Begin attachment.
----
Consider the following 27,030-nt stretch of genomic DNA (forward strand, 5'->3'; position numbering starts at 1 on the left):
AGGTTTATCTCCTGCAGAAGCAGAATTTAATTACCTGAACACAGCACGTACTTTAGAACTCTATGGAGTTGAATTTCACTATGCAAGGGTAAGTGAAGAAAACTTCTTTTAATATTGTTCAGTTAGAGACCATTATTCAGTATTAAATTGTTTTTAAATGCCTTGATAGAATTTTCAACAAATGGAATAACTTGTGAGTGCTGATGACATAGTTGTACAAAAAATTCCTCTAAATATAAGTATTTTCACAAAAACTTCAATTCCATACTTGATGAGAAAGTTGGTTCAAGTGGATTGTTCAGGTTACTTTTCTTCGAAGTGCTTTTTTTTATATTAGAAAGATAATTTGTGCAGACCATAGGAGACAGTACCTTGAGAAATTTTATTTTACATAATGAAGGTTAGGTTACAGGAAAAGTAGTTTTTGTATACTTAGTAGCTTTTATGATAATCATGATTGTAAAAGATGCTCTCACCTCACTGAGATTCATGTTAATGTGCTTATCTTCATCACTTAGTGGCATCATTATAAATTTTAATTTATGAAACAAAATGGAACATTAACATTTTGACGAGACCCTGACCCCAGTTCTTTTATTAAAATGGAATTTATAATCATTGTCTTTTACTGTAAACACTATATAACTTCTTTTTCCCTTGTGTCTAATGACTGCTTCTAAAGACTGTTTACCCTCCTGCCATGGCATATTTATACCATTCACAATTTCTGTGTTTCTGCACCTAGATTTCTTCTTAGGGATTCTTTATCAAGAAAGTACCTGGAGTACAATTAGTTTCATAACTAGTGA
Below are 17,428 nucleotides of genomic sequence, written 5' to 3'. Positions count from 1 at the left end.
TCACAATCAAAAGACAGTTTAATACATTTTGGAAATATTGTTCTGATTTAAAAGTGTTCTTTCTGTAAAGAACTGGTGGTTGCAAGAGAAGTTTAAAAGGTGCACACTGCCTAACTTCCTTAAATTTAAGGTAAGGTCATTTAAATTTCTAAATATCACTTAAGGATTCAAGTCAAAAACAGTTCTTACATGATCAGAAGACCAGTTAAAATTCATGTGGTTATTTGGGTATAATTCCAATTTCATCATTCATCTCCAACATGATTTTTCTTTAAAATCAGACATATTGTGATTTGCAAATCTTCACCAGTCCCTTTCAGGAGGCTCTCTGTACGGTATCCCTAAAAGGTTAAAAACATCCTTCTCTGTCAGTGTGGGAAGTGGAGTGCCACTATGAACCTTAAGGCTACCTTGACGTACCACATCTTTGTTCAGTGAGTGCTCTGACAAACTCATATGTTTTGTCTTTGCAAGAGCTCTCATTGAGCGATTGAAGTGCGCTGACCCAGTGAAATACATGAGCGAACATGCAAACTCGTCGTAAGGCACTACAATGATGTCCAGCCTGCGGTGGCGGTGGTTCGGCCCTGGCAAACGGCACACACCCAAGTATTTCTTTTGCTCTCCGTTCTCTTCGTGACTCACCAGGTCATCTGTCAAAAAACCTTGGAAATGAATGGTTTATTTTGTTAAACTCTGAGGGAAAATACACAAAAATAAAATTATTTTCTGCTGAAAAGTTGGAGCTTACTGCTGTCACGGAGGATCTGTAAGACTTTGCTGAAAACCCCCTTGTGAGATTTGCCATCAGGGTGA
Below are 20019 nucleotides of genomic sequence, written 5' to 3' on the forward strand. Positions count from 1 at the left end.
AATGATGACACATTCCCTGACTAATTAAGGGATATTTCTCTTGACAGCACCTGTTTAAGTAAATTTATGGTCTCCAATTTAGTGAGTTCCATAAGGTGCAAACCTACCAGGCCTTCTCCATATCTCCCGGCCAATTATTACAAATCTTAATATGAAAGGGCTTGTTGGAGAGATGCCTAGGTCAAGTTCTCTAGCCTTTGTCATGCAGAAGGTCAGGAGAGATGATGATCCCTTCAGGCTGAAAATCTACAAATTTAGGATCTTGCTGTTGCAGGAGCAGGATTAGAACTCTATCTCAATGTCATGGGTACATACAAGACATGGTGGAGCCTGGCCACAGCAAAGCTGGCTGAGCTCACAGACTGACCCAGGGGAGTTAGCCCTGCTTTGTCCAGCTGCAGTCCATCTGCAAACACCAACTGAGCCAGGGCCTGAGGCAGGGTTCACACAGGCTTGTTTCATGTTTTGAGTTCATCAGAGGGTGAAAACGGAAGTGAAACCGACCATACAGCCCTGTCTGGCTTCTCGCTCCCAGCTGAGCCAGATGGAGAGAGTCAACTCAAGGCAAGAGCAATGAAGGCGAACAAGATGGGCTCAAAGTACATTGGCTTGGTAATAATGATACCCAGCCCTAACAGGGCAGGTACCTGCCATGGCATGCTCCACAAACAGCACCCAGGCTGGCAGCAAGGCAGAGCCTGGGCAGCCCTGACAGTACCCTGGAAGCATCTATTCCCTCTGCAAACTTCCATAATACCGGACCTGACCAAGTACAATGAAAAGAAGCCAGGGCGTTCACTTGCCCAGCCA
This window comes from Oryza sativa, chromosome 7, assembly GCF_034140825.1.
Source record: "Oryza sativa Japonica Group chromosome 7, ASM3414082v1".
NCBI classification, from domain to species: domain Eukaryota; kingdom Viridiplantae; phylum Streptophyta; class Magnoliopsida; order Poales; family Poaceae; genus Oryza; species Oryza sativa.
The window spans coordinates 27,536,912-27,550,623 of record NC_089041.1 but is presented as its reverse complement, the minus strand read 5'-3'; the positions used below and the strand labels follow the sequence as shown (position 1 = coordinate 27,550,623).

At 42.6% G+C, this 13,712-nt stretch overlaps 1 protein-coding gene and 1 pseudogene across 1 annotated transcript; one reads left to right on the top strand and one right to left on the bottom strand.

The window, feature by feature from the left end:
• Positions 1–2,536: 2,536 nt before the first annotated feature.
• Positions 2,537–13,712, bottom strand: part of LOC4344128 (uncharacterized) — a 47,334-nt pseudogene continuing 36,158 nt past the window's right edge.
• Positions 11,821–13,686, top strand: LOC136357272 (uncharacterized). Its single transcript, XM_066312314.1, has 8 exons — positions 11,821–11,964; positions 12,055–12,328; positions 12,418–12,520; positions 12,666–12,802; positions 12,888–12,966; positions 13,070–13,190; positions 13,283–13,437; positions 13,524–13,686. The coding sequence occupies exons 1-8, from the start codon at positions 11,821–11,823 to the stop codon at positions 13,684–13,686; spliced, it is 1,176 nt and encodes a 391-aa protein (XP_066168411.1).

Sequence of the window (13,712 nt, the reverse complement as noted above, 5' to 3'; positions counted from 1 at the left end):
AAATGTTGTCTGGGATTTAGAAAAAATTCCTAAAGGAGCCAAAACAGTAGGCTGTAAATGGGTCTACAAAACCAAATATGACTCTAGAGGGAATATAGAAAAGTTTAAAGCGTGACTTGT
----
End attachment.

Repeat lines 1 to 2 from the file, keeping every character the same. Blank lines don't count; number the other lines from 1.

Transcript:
Consider the following 27,030-nt stretch of genomic DNA (forward strand, 5'->3'; position numbering starts at 1 on the left):
AGGTTTATCTCCTGCAGAAGCAGAATTTAATTACCTGAACACAGCACGTACTTTAGAACTCTATGGAGTTGAATTTCACTATGCAAGGGTAAGTGAAGAAAACTTCTTTTAATATTGTTCAGTTAGAGACCATTATTCAGTATTAAATTGTTTTTAAATGCCTTGATAGAATTTTCAACAAATGGAATAACTTGTGAGTGCTGATGACATAGTTGTACAAAAAATTCCTCTAAATATAAGTATTTTCACAAAAACTTCAATTCCATACTTGATGAGAAAGTTGGTTCAAGTGGATTGTTCAGGTTACTTTTCTTCGAAGTGCTTTTTTTTATATTAGAAAGATAATTTGTGCAGACCATAGGAGACAGTACCTTGAGAAATTTTATTTTACATAATGAAGGTTAGGTTACAGGAAAAGTAGTTTTTGTATACTTAGTAGCTTTTATGATAATCATGATTGTAAAAGATGCTCTCACCTCACTGAGATTCATGTTAATGTGCTTATCTTCATCACTTAGTGGCATCATTATAAATTTTAATTTATGAAACAAAATGGAACATTAACATTTTGACGAGACCCTGACCCCAGTTCTTTTATTAAAATGGAATTTATAATCATTGTCTTTTACTGTAAACACTATATAACTTCTTTTTCCCTTGTGTCTAATGACTGCTTCTAAAGACTGTTTACCCTCCTGCCATGGCATATTTATACCATTCACAATTTCTGTGTTTCTGCACCTAGATTTCTTCTTAGGGATTCTTTATCAAGAAAGTACCTGGAGTACAATTAGTTTCATAACTAGTGA